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Knowledge vs. Information: The Real Difference

        posted by , April 15, 2013

Information is not knowledge.
~ Albert Einstein
The difference between knowledge and information is massive yet subtle.

You probably have an intuitive understanding of the difference. If you get a phone bill it's usually filled with information. If you read a great work of literature you'd probably consider that knowledge.

Definition: Knowledge

Knowledge is information and abilities acquired through human experience or education.

As information technology has advanced, the line between knowledge and information has begun to blur. A back-to-basics look at the differences is helpful to make this critical distinction:

Experience vs. Information

By definition, knowledge is information that has been experienced. This can mean many things.

Knowledge can be a subconscious ability, a thought, a conversation or information that's been improved by people. Knowledge can leverage human abilities such as imagination, creativity and emotional intelligence.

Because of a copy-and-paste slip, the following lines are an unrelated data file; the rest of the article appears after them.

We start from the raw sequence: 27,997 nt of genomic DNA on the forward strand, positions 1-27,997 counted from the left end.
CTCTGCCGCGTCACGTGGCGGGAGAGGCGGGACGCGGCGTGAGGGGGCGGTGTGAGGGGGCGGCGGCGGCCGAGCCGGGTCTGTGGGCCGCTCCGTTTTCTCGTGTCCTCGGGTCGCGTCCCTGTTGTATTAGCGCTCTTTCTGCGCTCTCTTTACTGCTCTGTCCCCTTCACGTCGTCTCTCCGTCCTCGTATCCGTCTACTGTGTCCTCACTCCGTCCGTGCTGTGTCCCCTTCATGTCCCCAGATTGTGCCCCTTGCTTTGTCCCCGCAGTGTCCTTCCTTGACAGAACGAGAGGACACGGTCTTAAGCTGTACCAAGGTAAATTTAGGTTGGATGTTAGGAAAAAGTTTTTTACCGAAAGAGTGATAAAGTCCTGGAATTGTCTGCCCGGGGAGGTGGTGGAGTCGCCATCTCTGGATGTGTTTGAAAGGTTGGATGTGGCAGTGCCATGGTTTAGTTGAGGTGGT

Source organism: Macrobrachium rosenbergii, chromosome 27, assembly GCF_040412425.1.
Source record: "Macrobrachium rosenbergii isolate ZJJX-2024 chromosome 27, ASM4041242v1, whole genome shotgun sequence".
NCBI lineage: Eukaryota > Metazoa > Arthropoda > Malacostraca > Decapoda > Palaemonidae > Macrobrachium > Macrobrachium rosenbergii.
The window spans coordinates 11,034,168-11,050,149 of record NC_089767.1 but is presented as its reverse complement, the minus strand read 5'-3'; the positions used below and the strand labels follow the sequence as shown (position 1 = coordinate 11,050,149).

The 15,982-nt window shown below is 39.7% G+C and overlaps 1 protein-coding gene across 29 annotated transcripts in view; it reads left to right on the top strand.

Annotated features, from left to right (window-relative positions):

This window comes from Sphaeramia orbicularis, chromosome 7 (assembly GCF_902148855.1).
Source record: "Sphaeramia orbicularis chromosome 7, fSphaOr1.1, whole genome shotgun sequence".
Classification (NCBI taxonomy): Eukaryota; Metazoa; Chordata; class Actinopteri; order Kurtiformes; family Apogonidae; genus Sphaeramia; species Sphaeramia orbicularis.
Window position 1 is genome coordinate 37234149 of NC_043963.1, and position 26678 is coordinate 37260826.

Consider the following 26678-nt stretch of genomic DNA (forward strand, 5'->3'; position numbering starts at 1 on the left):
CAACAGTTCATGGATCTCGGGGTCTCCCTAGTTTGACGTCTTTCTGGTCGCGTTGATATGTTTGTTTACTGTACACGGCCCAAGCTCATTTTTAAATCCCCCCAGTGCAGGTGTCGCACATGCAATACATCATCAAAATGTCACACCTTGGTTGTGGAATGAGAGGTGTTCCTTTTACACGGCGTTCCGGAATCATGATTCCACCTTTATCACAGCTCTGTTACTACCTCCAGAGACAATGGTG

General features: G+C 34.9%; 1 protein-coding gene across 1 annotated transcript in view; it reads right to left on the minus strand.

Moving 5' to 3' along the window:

Example: Experience vs. Information

Revenue analytics show that the sales of a clothing brand declined.

The clothing brand's marketing team gather to discuss the bad revenue results. They have a long conversation and decide that the reason for decline is that their chief fashion designer has lost his touch. This conclusion can be considered knowledge because it's the result of a conversation.

High Value vs. Low Value

The term knowledge is normally only applied to high value insights. If your coworker tells you in great detail what they had for breakfast — you might consider that information (as opposed to knowledge).

Likewise, ideas that are controversial or improbable aren't usually referred to as knowledge. For example, most people wouldn't consider the theory that the world is flat to be knowledge.

Difficult To Transfer vs. Easy To Transfer

Information can be represented as data. This means that it can easily be stored and transfered by information technology or person-to-person.

Some knowledge is difficult to transfer person-to-person or represent as data.

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